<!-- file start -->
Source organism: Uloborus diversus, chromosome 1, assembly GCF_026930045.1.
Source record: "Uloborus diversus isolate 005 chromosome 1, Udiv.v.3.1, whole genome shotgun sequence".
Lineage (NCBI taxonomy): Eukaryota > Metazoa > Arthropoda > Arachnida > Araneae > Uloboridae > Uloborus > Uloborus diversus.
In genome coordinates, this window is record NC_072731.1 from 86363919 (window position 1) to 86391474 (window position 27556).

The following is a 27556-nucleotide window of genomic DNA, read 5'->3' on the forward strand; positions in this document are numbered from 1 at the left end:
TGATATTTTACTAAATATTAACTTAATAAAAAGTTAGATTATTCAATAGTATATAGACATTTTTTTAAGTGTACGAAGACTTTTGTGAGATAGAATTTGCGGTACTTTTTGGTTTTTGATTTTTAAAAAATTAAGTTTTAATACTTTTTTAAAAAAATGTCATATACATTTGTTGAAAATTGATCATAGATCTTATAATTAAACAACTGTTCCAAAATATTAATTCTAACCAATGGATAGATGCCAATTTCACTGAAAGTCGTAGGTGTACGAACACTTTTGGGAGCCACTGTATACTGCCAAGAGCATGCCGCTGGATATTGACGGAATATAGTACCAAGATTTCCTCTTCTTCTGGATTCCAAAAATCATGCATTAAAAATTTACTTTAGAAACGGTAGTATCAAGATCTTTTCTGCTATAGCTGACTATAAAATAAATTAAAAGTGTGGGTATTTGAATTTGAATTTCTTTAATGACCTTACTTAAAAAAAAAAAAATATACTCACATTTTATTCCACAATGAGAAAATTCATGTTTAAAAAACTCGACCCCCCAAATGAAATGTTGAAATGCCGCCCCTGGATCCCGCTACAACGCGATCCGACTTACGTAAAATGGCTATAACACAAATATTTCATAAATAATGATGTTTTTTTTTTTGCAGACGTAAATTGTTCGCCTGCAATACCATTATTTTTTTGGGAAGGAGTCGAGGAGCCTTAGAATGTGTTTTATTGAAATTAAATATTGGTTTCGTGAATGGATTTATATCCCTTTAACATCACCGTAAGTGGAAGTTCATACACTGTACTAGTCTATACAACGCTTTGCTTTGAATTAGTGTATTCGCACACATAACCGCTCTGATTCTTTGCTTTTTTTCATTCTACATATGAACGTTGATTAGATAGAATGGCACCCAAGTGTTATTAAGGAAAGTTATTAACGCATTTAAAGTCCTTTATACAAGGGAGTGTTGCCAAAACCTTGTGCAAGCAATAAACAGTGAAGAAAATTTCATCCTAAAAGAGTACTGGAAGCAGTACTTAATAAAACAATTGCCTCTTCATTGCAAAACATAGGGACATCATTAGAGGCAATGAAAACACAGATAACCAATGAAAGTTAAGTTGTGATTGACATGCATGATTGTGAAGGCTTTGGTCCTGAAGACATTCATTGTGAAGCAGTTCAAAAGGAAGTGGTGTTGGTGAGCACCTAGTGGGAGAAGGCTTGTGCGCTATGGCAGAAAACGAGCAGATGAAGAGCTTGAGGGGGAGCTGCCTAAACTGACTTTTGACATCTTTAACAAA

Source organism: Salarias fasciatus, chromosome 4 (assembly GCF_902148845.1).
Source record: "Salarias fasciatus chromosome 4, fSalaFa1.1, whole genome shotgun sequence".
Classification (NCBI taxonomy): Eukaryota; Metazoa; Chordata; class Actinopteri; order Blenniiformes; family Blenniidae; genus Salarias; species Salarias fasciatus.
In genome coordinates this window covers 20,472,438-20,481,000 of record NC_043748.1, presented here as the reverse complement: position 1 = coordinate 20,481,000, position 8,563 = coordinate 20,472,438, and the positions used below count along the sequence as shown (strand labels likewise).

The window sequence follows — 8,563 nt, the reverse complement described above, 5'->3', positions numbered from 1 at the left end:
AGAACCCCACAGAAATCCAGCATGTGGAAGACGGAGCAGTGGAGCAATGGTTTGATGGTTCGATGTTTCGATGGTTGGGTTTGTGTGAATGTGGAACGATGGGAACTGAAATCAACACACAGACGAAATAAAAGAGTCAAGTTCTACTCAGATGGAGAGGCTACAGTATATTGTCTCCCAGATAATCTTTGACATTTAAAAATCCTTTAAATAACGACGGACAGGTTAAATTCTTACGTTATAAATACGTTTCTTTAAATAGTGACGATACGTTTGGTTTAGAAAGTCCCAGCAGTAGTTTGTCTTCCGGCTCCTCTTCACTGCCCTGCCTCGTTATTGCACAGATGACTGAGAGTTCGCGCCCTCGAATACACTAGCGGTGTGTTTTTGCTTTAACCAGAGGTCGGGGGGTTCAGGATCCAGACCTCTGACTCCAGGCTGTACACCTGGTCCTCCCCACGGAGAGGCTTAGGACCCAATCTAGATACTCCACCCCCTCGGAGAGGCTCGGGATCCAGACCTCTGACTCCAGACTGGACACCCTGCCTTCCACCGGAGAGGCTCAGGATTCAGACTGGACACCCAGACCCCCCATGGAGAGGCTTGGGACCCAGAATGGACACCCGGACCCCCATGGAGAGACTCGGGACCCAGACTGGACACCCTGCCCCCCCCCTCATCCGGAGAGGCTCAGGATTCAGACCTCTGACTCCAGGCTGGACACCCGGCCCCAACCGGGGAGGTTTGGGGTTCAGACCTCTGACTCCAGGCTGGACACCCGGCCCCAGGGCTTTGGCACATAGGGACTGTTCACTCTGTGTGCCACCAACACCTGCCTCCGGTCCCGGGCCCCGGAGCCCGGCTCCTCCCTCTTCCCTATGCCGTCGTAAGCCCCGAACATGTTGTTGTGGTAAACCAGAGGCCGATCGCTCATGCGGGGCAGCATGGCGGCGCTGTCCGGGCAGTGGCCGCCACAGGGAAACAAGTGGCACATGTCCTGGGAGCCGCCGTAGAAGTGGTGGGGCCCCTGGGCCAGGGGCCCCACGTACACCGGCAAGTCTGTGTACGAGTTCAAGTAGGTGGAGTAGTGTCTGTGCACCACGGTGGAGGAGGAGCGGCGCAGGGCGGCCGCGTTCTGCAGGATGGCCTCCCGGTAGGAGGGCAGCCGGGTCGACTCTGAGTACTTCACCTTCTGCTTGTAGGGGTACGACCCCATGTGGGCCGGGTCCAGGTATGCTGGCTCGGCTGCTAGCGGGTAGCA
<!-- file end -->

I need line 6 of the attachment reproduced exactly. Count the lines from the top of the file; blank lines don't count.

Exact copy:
TGATATTTTACTAAATATTAACTTAATAAAAAGTTAGATTATTCAATAGTATATAGACATTTTTTTAAGTGTACGAAGACTTTTGTGAGATAGAATTTGCGGTACTTTTTGGTTTTTGATTTTTAAAAAATTAAGTTTTAATACTTTTTTAAAAAAATGTCATATACATTTGTTGAAAATTGATCATAGATCTTATAATTAAACAACTGTTCCAAAATATTAATTCTAACCAATGGATAGATGCCAATTTCACTGAAAGTCGTAGGTGTACGAACACTTTTGGGAGCCACTGTATACTGCCAAGAGCATGCCGCTGGATATTGACGGAATATAGTACCAAGATTTCCTCTTCTTCTGGATTCCAAAAATCATGCATTAAAAATTTACTTTAGAAACGGTAGTATCAAGATCTTTTCTGCTATAGCTGACTATAAAATAAATTAAAAGTGTGGGTATTTGAATTTGAATTTCTTTAATGACCTTACTTAAAAAAAAAAAAATATACTCACATTTTATTCCACAATGAGAAAATTCATGTTTAAAAAACTCGACCCCCCAAATGAAATGTTGAAATGCCGCCCCTGGATCCCGCTACAACGCGATCCGACTTACGTAAAATGGCTATAACACAAATATTTCATAAATAATGATGTTTTTTTTTTTGCAGACGTAAATTGTTCGCCTGCAATACCATTATTTTTTTGGGAAGGAGTCGAGGAGCCTTAGAATGTGTTTTATTGAAATTAAATATTGGTTTCGTGAATGGATTTATATCCCTTTAACATCACCGTAAGTGGAAGTTCATACACTGTACTAGTCTATACAACGCTTTGCTTTGAATTAGTGTATTCGCACACATAACCGCTCTGATTCTTTGCTTTTTTTCATTCTACATATGAACGTTGATTAGATAGAATGGCACCCAAGTGTTATTAAGGAAAGTTATTAACGCATTTAAAGTCCTTTATACAAGGGAGTGTTGCCAAAACCTTGTGCAAGCAATAAACAGTGAAGAAAATTTCATCCTAAAAGAGTACTGGAAGCAGTACTTAATAAAACAATTGCCTCTTCATTGCAAAACATAGGGACATCATTAGAGGCAATGAAAACACAGATAACCAATGAAAGTTAAGTTGTGATTGACATGCATGATTGTGAAGGCTTTGGTCCTGAAGACATTCATTGTGAAGCAGTTCAAAAGGAAGTGGTGTTGGTGAGCACCTAGTGGGAGAAGGCTTGTGCGCTATGGCAGAAAACGAGCAGATGAAGAGCTTGAGGGGGAGCTGCCTAAACTGACTTTTGACATCTTTAACAAA